Everette Marshall: La Junta’s link to pro wrestling history
The world of professional wrestling had had several colorful individuals and champions dating back to its early years in the early 20th century.
That list is far too long to write in just one article.
But La Junta has a connection to the professional wrestling world dating back to the 1930s in former world champion Everette Marshall.
Marshall was born and raised in the La Junta area. He was born on Nov. 4, 1905, and he grew up on a farm west of town on what is now Highway 10.
He attended La Junta schools and was a member of the LJHS football team in 1924 and 1925. Both seasons the Tigers advanced to the state championship game, losing in 1924, and capping off an undefeated season in 1925 with a title.
He was an All-State lineman (playing both on offense and defense) in 1925.
In fact, the 1925 team defeated Pueblo Central in the state semifinals. The Wildcats that year were led by the play of Earl "Dutch" Clark, who went on to become a charter member of the Pro Football Hall of Fame and recently was named one of the top 100 players in NFL history.
Marshall had developed a love of professional wrestling when he was a boy, following the careers of such wrestlers like Frank Gotch, Ed "Strangler" Lewis and "The Golden Greek" Jim Londos.
He started developing his wrestling skills when he was a student at the University of Iowa, and he later transferred to the University of Denver, where he became a star pupil of Granville Johnson.
Marshall entered the professional wrestling world in 1928 and he adopted the ring name, "The Blond Bear of the Rockies."
Marshall started as a protege of Ed "Strangler" Lewis and he was managed by Billy Sandow.
He had unusual training methods. The main one was remarkable: he used to spar with a bear, which he named Gotch, after one of pro wrestling's earliest world champions.
He did take precautions for training with the bear. It had its mouth muzzled and it was declawed.
During his career, he used to soften up his opponents with arm tugs and arm pulls. But his finishing move was the Airplane Spin, in which he would lift his opponent on his shoulders, spin around a few times and then drop his opponent to the mat.
He also had unique way of practicing headlocks. He often used a wooden block that was carved to the approximate size of a human head to strengthen his arm and shoulder.
"Marshall had the greatest headlock in the history of the sport," said wrestling legend Lou Thesz during the 1930s. "If Everette wrapped those steel-like arms around your noggin, you were doomed."
Marshall eventually became a world champion in the old National Wrestling Association (NWA). That is not to be confused with the current NWA, the National Wrestling Alliance, which was founded in the late 1940s when the old NWA was disbanded. The old NWA was an affiliate of the old National Boxing Association,, which later became the World Boxing Association.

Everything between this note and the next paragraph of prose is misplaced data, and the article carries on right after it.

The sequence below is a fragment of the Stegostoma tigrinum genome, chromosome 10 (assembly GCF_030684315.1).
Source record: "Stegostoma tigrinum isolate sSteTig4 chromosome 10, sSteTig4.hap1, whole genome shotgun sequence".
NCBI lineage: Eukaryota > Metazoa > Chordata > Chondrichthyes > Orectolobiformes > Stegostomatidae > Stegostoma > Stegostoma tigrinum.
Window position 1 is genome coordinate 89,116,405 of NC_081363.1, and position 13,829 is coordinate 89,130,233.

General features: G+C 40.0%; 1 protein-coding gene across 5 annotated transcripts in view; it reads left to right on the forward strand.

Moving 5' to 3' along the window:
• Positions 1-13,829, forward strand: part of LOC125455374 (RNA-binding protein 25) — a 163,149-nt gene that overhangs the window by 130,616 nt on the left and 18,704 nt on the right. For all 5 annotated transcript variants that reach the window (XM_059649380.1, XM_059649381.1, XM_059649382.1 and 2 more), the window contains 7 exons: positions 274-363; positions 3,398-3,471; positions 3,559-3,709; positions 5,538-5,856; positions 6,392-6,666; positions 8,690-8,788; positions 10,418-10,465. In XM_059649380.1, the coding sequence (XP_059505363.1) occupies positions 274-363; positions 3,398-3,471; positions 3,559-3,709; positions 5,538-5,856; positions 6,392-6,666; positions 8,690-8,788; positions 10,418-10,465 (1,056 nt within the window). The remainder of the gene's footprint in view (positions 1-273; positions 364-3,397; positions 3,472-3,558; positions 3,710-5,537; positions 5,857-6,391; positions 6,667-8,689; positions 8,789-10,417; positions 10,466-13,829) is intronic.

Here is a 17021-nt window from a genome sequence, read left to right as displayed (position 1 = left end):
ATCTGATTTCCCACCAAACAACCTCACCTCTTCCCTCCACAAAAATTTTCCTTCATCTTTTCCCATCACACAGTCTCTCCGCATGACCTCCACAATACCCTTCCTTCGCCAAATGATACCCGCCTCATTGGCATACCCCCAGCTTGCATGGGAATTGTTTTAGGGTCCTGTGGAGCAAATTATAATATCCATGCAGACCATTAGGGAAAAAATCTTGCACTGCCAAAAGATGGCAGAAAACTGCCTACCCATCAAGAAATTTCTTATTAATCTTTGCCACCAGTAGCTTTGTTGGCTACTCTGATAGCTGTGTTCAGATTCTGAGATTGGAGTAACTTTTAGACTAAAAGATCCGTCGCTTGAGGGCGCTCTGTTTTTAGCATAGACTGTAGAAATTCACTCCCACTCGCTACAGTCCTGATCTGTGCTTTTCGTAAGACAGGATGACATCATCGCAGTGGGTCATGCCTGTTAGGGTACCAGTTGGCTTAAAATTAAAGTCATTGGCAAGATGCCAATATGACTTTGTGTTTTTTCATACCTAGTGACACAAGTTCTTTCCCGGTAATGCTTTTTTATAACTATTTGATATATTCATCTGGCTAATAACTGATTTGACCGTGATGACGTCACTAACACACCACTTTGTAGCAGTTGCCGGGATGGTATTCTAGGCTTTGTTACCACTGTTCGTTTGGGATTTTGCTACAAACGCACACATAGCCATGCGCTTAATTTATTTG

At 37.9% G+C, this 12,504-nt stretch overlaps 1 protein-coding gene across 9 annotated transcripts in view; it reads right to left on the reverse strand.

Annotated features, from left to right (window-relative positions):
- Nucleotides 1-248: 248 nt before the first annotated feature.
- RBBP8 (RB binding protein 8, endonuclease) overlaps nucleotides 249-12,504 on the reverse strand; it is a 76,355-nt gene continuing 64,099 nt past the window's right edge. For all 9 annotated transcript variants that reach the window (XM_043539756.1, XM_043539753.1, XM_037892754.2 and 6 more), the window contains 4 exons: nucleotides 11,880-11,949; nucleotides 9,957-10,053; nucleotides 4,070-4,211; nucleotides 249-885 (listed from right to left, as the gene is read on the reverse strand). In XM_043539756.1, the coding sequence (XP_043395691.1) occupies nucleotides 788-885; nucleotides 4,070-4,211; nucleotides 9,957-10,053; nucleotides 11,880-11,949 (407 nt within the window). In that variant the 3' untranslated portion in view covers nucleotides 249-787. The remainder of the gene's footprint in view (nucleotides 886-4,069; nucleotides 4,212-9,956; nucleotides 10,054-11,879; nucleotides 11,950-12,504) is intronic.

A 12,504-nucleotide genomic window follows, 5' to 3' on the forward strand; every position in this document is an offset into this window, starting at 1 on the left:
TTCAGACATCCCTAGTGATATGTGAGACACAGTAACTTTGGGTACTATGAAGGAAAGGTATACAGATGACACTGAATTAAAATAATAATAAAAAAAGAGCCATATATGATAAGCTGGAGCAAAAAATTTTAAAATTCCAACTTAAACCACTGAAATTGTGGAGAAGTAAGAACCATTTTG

His first world championship reign began on June 26, 1936, as he pinned Ali Baba, an Armenian wrestler, in 39 minutes and 20 seconds in Columbus, Ohio.
After the match, he called his parents, Claude and Pearl, on the family farm with the news.
His second championship reign started in late 1938 when the previous champion, John Pesak, was stripped of the title for not facing a worthy opponent, and the title was returned to Marshall.
That would be his final reign as champion as he lost in February 1939 to Thesz. That would be the first of Thesz's many championship reigns.
Marshall also held other titles including the Midwest Heavyweight Championship (Ohio version) and the NWA Texas World Heavyweight title. He was also a champion in Colorado and across the Rocky Mountains on multiple occasions.
Marshall retired in 1949.
During his career, Marshall faced such greats as Londos, Thesz, Pesak, Gus Sonnenberg, George Zaharias (the husband of Babe Didrikson Zaharias), Ray Steele and Joe Savoldi.
Marshall produced more than $2 million in gate receipts in his career.
After wrestling, Marshall returned to La Junta where he was active in agriculture, and owned a farm near the one owned by his parents. He grew crops such as cantaloupe, onions and tomatoes.
He later became an owner of eventually more than 8,000 milk cows.
He was also an active member of the board of directors of the Colorado Boys Ranch. He was a member of the organization's founding group in 1960.
He remained in La Junta until his later years when he moved to Fort Collins, where he passed away on Feb. 10, 1973.
Marshall and his wife, Harriet, had a son, Bob, and a daughter, Ann. Bob also played football at LJHS and was a member of the 1951 state championship. Everette and Bob are the only father and son to play on state championships for the Tigers.
Marshall is in three Halls of Fame. He was inducted into the Colorado Sports Hall of Fame in 1967.
The other two he was a posthumous inductee. He was inducted into the Pro Wrestling Hall of Fame and Museum in 2011, and he entered the National Wrestling Alliance Hall of Fame in 2017.
Tribune-Democrat reporter Ken Hamrick can be reached by email at email@example.com. Help support local journalism by subscribing to the La Junta Tribune-Democrat at lajuntatribunedemocrat.com/subscribenow.